Take this cover, for instance. She’s been dreaming of this shoot since high school, imagining how she would squeeze her eye shut for that wink. But never did she think that it would be produced on location, in her hometown, captured by another fellow ATLien, Tyler Mitchell. Thinking about it all, she says wistfully, “Sounds divine to me”.
Atlanta itself is just a mix of everything. “Being from the South, spirituality was about energy and more about attention and intention. It’s like, ‘Strongly believe in what you believe it is.’” Precious’ spiritual practice helps in creating necessary and healthy boundaries between herself and the demands of her increasingly fast-paced career and the relentless cycle of violence against Black people by the police in America. “Even to be able to transmute the energy of a timeline these days requires so much strength. I don’t think people understand how physically, mentally, emotionally taxing it is to even be able to be informed and be Black. How can you be informed and be African-American and not?” she explains.
The day we speak, the murder of Daunte Wright – a 20-year-old unarmed Black man from Minneapolis who was killed by police officer Kim Potter after a traffic violation relating to an air freshener hanging in his mirror – has filled our timelines and consumed our thoughts. We’re both drained from the onslaught, but Precious sits at an interesting intersection. The trailblazing model is creating imagery to inspire – something that directly counters the narratives of death and violence that media has pushed to define the Black American experience – while still being deeply traumatised by the injustice. “I’ve never seen such consecutive visuals of us being executed, murdered,” Lee says. “And I just feel like because of that, and being able to still actually be a part of something that is creative and uplifting and to try to give people more access to something besides the pain that we’re dealing with and what we’re actually being dealt with… It’s a lot.”
Precious doesn’t doubt for a second that she’s also surrounded by the unrelenting protection of her ancestors – those who laid the groundwork for the model’s destined ascent. “Wow, I’m telling you now, my ancestors, my spirit guides, my God does not play about with Precious Lee. Literally, there is nothing that I feel I’m supposed to have that will not get to me, because I know how connected I am to God,” the model begins. “There is no way in the world, on any realm, I feel in my heart that a seed would be planted in me to have a desire to do something and I couldn’t do it.” In fact, a close read of her family tree and you’ll find that taking up space, entertaining a crowd, and turning a look is simply her destiny. Her father, Rudy, was a well-known hair stylist in Atlanta, keeping the manes of Chaka Khan and the like perfectly coiffed. Precious’ mother was a local style star in her heyday, making club appearances with her equally well-appointed late Uncle Keith. Then there was, of course, Precious’s grandmother, who owned a clothing boutique and passed down her Chanel and Louis Vuitton pieces to her; and her Uncle Clarence sang with The Five Stairsteps soul group. Even her sister was a former ‘straight-figured’ model. In every sense of the saying, she is her ancestor’s wildest dreams.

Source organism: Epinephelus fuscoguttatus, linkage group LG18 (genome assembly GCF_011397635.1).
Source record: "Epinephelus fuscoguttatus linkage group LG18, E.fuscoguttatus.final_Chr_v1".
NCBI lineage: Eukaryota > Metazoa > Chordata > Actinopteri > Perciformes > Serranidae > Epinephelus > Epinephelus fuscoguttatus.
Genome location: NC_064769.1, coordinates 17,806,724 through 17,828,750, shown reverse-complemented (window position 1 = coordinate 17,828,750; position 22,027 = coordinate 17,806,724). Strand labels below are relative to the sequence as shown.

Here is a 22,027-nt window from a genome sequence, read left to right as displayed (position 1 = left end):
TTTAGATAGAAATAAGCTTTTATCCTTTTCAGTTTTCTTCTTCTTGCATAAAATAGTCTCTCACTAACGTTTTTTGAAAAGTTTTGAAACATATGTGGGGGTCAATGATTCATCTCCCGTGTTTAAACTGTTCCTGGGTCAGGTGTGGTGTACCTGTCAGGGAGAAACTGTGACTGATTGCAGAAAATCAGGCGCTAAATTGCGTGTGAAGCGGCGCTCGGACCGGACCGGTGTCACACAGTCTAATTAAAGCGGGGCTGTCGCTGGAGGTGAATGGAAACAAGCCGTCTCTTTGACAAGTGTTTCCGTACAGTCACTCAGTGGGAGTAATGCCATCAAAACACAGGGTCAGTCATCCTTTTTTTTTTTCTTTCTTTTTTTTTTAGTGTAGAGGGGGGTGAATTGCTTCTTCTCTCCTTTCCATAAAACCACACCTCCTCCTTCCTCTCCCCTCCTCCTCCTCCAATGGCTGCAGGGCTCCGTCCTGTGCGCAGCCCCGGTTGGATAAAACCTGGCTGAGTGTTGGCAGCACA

Since she was a kid, the model’s family has always made her feel unstoppable. She recalls finding old diaries she kept as a child, where she scribbled missives of defiance. “I was just like, ‘I ain’t doing this. I’m doing that. I’m not listening. I’m not letting anybody stop me!’” Amused at her own tenacity, she attributes her parents for that spirit. “I’m just like, ‘Mom, Dad you all showed out with me.’ I was so turned up! I was like, ‘I refuse to let you tell me that I can’t have what I want, and I’m going to do this split in front of this pyramid. I’m going to be the Homecoming queen. And I’m going to be the PRSSA [Public Relations Student Society of America ] president.’” Hindering the growth and policing the bodies of Black girls in American culture – especially those that fit outside traditional sizing – is swift and vicious. But Lee would have no part. “I was the chunky kid that literally would break out, like, ‘Whoa, no.’” she recalls. “These limitations, even the physical limitations we put on little girls – I was never meant for it.”
Besides, she’s a true and true Georgia peach to her core. Growing up in the College Park neighbourhood of Atlanta gave her a swagger, and she fed off the energy of the city, whose denizens are equally as expressive in their dress as they are in their humour. She gained a style and attitude that took no prisoners. “I seriously told people a long time ago, ‘Don’t ask me what I’m wearing to nothing. I will show up in a ballroom gown if I want to’,” she laughs. “So if you’re trying to base what you wear off me, don’t. Wear what you want to wear!”
Photography Tyler Mitchell
Fashion director Carlos Nazario
Hair Latisha Chong using Bumble and bumble.
Make-up Jamal Scott using Hourglass Cosmetics.
Set design Whitney Hellesen.
Photography assistance Zack Forsyth, Owen Smith-Clark and Casanova Cabrera.
Styling assistance Christine Nicholson, Jennifer De La Cruz, Cari Pacheco and Marah Rice.
Tailor Andrea Francis.
Set design assistance Daniel May-Applegate, Erini Sadek and Michael Silvera.
Production Amanda Bertany.
Production coordinator Carson Howell.
Production assistance Mark Wilder and Trenton Davis.
Casting director Samuel Ellis Scheinman for DMCASTING.